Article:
A: When the judgment came out; there were a lot of questions that people were asking and we had to sort out the DC to clarify. There was an issue of how we restart the match and the answer was Law 5. What would happen to those fans who had paid but our tickets are written “Not refundable if match is abandoned”. The issue of costs was covered in that each club should meet the costs of the replay. We were also told that they should start with the same players that were on the spot. The DC said any player that was involved in that game will be eligible to play whether they have moved to another team. We even spoke to Chapungu about (Ngoni) Murisa and (Nigel) Papias even if they had moved, they would be eligible. The clubs understood except for the injuries that affected Chapungu. But these are things that can happen in football; players get injured during the warm-up, players get injured when a team has exhausted all the substitutes.

Q: Now turning on to the other issues affecting the league, after the Christian Ntouba red card issue; are we going to see the league charge Dynamos for breaking protocol by appealing to Zifa directly instead of the PSL?

A: Not any charge. We just want to maintain our relations with Zifa as the mother body. We will have our governors meetings and we will continue reminding ourselves of the correct procedures. It’s not the first time that a club has gone directly to Zifa. We just want to maintain a good relationship with Zifa so as to continue developing the game.

Q: There are allegations that the PSL is treating Dynamos with kids’ gloves because Kenni Mubaiwa is the acting president. One case for example, we saw Ocean Mushure kick extra footballs onto the pitch but he was not charged.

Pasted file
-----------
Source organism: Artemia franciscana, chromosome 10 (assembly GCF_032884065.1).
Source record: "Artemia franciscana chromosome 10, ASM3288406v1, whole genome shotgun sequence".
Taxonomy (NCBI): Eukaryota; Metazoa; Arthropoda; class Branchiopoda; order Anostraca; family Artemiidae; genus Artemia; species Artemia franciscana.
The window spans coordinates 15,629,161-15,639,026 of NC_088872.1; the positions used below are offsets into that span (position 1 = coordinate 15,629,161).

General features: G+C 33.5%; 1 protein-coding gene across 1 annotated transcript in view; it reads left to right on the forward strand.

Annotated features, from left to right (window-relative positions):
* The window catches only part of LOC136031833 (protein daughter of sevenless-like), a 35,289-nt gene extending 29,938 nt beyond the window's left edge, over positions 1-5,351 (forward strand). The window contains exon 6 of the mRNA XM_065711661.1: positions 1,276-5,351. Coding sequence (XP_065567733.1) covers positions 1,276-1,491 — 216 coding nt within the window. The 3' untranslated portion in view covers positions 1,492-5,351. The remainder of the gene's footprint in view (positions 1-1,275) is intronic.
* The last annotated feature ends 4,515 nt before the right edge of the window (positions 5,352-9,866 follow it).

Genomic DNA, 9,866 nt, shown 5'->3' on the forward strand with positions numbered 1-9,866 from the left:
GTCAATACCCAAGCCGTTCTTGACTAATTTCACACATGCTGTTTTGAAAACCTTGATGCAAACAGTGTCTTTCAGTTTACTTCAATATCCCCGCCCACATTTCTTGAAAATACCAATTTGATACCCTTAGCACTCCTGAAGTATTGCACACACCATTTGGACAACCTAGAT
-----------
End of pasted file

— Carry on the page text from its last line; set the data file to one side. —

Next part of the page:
A: The same things were being said in the past that CAPS United are being favoured because of Twine Phiri. To be honest Phiri sacrificed a lot back then. We apply rules and regulations. The match report from that incident never mentioned that it was a player who was doing that. In any event if a player does that, the referee has the tools to deal with it within the confines of Law of the Game. The referee from that match reported that the extra footballs were coming from the VIP stand.

Q: Violence at PSL matches seems to be continuing without anything happening to the perpetrators and the clubs. Is the league doing enough to see an end to this problem?    

A: The issue of violence is a huge concern, it needs more than the clubs, more than the league; it’s a societal problem. At all matches, the police try to search people at the gates but there is smuggling of alcohol. Even without the smuggling of alcohol, there are many things that are intoxicating people which we now understand are affecting some of our players. It’s a huge societal problem and our match organisation needs to improve and we need to tighten our security. You cannot take your kid to watch a football match and the next thing you see spectators being attended to by medics after they have been attacked for nothing. I don’t understand it, how can someone pay money to enter a stadium to attack rival supporters? The clubs are complaining about the cost of paying the police but at the same time, we seem to have a problem with crowd control.